Let There Be Light (115 minutes) is a new, excellent 2010 documentary and includes interviews with many of the surviving cast and crew and archival interviews with John Carpenter and Dan O'Bannon. You will find out how the students made the film over three years, exactly where the props and sets came from and how Carpenter and O'Bannon worked with each other.

An interview with Alan Dean Foster (34 minutes) who talks about his novelisation of Dark Star, his meetings with John Carpenter and Dan O'Bannon and his other novelisations which included Star Trek and Star Wars, and how he met George Lucas.

An interview with Brian Narelle (40 minutes) who plays Lt Doolittle. He talks about his work on Dark Star, working with John Carpenter and Dan O'Bannon, and other work in acting and animation.

A 3D Guide to the Dark Star ship which is a short animation showing you around a few areas of the ship.

The original trailer which gives away a few of the surprises in the film.

A trivia section which details 22 text items.
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4 of 4 people found the following review helpful By zargb5 on 19 April 2009
Format: DVD
Dark Star is a great cult classic. It has been influential in comedy SF, there are similarities with what was to become "Red Dwarf" and "Alien" The plot has even shown up in a tired episode of star trek:Voyager.

Dark Star is the antithesis of the promethean 2001:A Space Odyssey. Here instead you get a demoralised, unstable, ill disciplined, grotty, gritty space ship. And an intelligent planet busting bomb which has to be taught phenomenology to try to persuade it not to explode prematurely.

It's not laugh a minute but its definitely worth a watch. This probably wouldn't get made in todays movie climate where brainless fodder is the norm.

Recommended.
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39 of 43 people found the following review helpful By Mr. M. S. Mckinnon on 14 Jun 2007
Format: DVD Verified Purchase
Having been waiting for a decent edition of this movie on DVD since the format was launched, I was pleased to see this package with "anamorphic widescreen' plastered across the front, so I picked it up straight off.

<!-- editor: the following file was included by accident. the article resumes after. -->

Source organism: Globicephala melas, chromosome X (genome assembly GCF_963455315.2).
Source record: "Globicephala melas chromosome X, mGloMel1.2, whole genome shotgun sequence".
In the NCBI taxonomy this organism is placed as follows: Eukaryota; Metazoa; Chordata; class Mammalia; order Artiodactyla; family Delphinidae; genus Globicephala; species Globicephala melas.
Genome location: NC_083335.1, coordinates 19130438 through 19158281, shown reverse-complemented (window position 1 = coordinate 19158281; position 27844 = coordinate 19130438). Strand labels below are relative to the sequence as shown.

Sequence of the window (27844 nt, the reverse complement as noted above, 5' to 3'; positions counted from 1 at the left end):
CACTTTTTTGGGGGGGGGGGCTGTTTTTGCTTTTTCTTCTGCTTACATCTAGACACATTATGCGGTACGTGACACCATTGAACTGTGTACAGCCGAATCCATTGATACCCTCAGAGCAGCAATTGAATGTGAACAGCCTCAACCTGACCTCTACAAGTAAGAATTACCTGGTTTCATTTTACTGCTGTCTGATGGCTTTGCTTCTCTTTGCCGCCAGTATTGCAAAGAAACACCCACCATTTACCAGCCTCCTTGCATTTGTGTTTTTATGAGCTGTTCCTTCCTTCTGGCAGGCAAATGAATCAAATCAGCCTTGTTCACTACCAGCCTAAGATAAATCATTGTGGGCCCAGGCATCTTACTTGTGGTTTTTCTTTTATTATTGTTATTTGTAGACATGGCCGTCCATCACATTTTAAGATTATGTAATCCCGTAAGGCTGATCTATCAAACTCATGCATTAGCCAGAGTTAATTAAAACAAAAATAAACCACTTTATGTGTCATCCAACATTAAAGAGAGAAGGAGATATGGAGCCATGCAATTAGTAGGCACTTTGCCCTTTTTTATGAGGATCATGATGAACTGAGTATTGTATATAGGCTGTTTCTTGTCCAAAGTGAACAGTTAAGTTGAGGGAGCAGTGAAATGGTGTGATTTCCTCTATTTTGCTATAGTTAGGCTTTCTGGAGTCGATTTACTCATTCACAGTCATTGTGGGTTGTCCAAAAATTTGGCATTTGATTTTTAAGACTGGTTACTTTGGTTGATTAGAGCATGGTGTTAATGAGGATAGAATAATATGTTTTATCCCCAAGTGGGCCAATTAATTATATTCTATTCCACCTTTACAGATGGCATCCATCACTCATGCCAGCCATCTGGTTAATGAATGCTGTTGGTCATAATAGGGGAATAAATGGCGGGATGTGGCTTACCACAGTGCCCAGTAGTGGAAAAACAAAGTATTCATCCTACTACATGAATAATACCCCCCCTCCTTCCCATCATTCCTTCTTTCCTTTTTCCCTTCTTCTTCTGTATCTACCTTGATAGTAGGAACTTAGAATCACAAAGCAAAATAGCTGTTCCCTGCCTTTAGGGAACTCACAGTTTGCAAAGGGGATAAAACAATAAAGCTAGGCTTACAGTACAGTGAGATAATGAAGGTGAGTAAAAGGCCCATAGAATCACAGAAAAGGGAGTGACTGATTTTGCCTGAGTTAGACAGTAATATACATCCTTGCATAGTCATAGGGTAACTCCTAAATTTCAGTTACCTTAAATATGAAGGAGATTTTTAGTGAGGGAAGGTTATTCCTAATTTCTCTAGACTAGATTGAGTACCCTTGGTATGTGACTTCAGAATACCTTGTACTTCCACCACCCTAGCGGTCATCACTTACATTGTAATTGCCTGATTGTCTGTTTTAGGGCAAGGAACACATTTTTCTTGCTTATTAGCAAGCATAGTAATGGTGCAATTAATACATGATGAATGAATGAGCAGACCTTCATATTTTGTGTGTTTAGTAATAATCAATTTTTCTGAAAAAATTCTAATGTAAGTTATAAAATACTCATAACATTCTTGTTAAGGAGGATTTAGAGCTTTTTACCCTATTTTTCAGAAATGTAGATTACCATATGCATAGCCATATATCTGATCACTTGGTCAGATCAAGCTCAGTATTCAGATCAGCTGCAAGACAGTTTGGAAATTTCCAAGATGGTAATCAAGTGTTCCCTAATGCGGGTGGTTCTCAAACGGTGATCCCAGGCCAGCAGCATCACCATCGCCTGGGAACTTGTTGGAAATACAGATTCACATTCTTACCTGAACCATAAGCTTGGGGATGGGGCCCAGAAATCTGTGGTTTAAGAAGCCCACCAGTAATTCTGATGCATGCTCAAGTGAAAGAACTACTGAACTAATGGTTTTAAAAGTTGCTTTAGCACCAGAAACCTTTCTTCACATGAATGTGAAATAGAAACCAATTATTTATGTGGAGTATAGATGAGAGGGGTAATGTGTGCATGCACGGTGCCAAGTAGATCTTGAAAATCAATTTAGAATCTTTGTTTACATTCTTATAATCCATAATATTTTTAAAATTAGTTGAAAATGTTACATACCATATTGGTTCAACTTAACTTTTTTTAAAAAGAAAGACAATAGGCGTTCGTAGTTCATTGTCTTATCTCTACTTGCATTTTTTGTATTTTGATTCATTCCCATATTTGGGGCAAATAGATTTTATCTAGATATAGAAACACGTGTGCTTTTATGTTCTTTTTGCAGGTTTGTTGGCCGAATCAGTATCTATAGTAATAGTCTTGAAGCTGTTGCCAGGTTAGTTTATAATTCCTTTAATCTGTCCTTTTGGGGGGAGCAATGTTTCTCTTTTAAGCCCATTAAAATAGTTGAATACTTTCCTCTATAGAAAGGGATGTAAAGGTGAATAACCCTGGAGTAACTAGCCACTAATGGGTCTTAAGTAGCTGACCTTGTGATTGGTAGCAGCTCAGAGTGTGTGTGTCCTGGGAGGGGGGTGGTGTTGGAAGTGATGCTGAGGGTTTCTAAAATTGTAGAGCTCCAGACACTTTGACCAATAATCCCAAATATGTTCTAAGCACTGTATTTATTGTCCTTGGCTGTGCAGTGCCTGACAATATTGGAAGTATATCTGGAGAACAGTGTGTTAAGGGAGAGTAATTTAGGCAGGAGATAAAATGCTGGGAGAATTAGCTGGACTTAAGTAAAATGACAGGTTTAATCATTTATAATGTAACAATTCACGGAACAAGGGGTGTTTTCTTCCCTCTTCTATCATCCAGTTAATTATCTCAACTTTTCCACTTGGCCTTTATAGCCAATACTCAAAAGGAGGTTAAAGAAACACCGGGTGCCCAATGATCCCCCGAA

Unfortunately, it's a port of the original US edition. Pretty good in and of itself - 2 versions of the film, a handful of extras - but NOT anamorphic/enhanced for 16x9 format.

The film itself is terrific. Funny, touching, tense, imaginative, beautifully designed, raw, bleak. And surprisingly sad coming from Howard Hawks-worshipping man's man John Carpenter. Dan O'Bannon's so funny, you wonder why he didn't really act again.

So... best available edition, but not what it claims.
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19 of 21 people found the following review helpful By Mr. M. S. Mckinnon on 25 Jan 2012
Format: Blu-ray Verified Purchase
I realise there's going to be people who were involved in the production of this Blu-ray reading this, so I'll try to be as polite as possible... I know it was a labour of love, with a smaller production budget than many other releases out there. So I know you did what you could. Not everyone can be Criterion. I'm a big fan of the film, and I've even seen it theatrically a couple of times, so I want to like this...

...it's OK. It's not great, but it is an improvement on the DVD. The sound quality is definitely as good as it could ever be, and even then it just is what it is: it sounds like a pretty shaky 70s student effort.

The picture is improved, particularly in terms of dirt and damage removal. There's clearly been some extensive frame-by-frame clean-up here, and it shows. Aside from that, however, it looks soft, hazy, but I guess as good as non-professional 16mm blown up to 35mm can look.

What worries me is a smeary softness to the picture that suggests DNR, and I can't see much in the way of film grain. An earlier comment [now removed, but quoted by a later reviewer] suggests that DNR was used and then fake grain added back in. If this is the case - and the grain that is there looks suspiciously even for such a raggedy film - then that's a very stupid thing to do. No-one who's ever seen this film expects it to look pristine, and you must be aware that it's going to be more film-literate viewers who are the target audience for this. Grain removal is widely regarded as an unwise practice, and if you did that here you've disappointed a lot of people, including me.